2016: Carrera Heuer 02 Tourbillon Chronograph
The movement of this watch was derived from TAG Heuer’s in-house chronograph movement, Caliber CH-80, which TAG Heuer launched in 2014. (The company suspended production of the CH-80 almost as soon as the movement was introduced, explaining that it wanted to focus instead on its 1887 chronograph movement.) The watch has a flying tourbillon, 32 mm in diameter and made of titanium and carbon. The movement, which has a single barrel and is COSC-certified, has a power reserve of about 65 hours. TAG Heuer makes the main movement components itself and assembles the movement at its factory in Chevenez. (The balance spring is made by Atokalpa.) The case, like that of the Carrera Heuer 01, is modular and has 12 parts (see previous milestone). But the most noteworthy feature of the watch is neither its movement nor its case but its price: $15,950, amazingly low for a Swiss-made tourbillon, and consistent with the company’s new emphasis on affordability (see above). A limited edition, all-black version is $21,200. For more detail on the watch, click here.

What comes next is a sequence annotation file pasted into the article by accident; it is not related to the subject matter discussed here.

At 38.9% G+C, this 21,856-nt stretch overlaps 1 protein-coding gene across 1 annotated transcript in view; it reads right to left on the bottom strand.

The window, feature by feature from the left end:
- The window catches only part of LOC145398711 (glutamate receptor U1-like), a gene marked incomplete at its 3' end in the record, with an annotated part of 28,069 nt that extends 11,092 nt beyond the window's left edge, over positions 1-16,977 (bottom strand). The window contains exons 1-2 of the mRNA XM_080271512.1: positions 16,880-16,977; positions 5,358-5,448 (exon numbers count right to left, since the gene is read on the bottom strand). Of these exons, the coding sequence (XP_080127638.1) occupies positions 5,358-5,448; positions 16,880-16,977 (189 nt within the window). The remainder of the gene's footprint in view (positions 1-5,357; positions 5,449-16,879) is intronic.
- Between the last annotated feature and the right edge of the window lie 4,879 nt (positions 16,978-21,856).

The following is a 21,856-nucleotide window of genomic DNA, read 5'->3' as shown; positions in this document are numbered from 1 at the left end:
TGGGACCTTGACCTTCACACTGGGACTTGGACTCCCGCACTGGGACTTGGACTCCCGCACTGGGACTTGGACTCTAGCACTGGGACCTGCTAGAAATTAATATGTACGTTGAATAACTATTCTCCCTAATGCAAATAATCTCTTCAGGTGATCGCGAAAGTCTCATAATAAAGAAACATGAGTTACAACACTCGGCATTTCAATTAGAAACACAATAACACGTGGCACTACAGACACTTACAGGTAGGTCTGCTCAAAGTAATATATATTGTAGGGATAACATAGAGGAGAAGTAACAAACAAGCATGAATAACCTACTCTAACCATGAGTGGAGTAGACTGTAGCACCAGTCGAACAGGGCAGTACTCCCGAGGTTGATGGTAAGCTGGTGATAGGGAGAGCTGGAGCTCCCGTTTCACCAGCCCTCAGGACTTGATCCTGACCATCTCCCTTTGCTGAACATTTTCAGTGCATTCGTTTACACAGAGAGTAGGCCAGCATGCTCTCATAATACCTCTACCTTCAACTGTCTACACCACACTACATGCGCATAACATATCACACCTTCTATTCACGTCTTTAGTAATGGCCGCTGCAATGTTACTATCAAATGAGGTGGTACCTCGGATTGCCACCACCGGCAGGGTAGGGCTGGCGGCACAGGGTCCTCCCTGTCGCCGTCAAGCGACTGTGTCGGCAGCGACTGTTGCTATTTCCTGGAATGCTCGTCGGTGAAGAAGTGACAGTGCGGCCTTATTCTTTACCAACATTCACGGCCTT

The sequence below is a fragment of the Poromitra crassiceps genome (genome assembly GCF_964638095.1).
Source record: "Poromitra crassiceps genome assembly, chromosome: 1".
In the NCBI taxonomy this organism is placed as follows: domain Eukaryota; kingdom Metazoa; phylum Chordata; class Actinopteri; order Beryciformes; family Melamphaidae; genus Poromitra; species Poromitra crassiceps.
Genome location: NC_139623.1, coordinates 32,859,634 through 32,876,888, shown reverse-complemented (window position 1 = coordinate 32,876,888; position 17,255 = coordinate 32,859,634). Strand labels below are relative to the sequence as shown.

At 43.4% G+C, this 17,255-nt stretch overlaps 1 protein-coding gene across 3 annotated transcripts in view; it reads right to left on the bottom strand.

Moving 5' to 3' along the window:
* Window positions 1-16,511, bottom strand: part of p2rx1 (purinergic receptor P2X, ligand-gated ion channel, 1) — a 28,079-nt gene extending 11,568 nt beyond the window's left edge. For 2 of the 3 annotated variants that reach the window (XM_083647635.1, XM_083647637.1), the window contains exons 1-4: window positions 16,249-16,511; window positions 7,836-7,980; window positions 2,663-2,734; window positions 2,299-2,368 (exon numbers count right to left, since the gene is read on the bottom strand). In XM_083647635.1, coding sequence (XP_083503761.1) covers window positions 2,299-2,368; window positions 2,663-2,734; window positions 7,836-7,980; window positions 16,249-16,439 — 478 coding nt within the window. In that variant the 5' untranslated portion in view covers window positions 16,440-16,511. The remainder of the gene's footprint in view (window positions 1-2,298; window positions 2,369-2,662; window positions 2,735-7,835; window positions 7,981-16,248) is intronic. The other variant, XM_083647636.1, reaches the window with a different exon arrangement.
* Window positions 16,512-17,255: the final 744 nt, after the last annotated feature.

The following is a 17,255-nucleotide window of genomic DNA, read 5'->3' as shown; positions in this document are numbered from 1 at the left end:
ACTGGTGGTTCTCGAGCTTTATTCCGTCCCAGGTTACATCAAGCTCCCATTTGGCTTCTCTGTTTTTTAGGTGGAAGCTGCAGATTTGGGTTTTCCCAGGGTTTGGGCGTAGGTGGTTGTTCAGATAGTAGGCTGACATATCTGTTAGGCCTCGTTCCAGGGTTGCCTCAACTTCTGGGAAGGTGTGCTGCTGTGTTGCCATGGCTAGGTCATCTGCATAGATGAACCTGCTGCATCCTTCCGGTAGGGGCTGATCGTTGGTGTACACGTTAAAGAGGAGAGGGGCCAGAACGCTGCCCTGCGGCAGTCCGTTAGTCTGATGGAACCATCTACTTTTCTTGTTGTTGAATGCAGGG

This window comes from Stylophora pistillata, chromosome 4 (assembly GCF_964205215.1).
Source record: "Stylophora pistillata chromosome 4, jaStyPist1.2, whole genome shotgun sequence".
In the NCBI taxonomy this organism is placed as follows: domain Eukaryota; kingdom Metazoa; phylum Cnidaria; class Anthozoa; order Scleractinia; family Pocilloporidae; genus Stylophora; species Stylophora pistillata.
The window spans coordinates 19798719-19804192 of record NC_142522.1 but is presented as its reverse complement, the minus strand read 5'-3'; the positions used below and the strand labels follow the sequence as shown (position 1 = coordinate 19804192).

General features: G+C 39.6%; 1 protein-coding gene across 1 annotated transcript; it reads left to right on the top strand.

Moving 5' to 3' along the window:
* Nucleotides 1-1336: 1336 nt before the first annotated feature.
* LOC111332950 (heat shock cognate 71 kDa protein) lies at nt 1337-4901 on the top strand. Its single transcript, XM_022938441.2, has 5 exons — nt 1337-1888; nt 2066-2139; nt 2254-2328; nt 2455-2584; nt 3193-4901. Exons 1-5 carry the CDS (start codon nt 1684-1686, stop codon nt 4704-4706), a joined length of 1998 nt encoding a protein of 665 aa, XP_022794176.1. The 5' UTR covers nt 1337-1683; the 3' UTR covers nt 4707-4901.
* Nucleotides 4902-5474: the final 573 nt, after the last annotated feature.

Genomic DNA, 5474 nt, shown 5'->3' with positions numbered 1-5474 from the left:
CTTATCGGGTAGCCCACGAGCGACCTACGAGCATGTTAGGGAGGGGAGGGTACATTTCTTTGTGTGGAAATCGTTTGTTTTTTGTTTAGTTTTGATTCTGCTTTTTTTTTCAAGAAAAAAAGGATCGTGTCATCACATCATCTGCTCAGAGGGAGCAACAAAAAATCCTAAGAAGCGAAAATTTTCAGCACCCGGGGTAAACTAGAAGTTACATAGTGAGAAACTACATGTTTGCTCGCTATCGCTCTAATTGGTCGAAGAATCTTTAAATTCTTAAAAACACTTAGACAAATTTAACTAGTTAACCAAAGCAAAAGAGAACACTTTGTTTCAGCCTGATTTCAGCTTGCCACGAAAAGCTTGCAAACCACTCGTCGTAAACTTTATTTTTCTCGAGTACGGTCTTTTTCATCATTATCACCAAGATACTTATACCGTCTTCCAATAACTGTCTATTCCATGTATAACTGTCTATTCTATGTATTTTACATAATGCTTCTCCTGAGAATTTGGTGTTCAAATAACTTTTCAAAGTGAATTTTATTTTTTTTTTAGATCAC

To read the full timeline, which covers 27 of the most important TAG Heuer Chronographs from 1887 till 2016, download our October 2016 Issue from the WatchTime Shop.